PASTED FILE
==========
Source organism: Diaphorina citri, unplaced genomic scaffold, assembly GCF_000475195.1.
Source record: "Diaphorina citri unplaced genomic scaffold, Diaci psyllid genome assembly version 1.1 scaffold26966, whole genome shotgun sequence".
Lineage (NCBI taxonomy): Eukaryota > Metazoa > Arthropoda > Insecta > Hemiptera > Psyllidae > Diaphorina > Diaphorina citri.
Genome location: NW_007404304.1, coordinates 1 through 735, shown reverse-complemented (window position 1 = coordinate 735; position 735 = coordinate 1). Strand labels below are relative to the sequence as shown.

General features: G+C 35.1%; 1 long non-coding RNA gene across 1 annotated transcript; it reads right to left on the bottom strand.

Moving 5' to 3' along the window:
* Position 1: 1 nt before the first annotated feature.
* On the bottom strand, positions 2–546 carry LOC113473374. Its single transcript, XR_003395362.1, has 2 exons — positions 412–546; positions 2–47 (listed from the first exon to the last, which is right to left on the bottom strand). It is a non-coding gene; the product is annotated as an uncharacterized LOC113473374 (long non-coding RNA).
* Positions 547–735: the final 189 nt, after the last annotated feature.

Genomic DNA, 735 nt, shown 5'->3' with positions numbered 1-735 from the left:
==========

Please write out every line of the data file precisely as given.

Source organism: Diaphorina citri, unplaced genomic scaffold, assembly GCF_000475195.1.
Source record: "Diaphorina citri unplaced genomic scaffold, Diaci psyllid genome assembly version 1.1 scaffold26966, whole genome shotgun sequence".
Lineage (NCBI taxonomy): Eukaryota > Metazoa > Arthropoda > Insecta > Hemiptera > Psyllidae > Diaphorina > Diaphorina citri.
Genome location: NW_007404304.1, coordinates 1 through 735, shown reverse-complemented (window position 1 = coordinate 735; position 735 = coordinate 1). Strand labels below are relative to the sequence as shown.

General features: G+C 35.1%; 1 long non-coding RNA gene across 1 annotated transcript; it reads right to left on the bottom strand.

Moving 5' to 3' along the window:
* Position 1: 1 nt before the first annotated feature.
* On the bottom strand, positions 2–546 carry LOC113473374. Its single transcript, XR_003395362.1, has 2 exons — positions 412–546; positions 2–47 (listed from the first exon to the last, which is right to left on the bottom strand). It is a non-coding gene; the product is annotated as an uncharacterized LOC113473374 (long non-coding RNA).
* Positions 547–735: the final 189 nt, after the last annotated feature.

Genomic DNA, 735 nt, shown 5'->3' with positions numbered 1-735 from the left: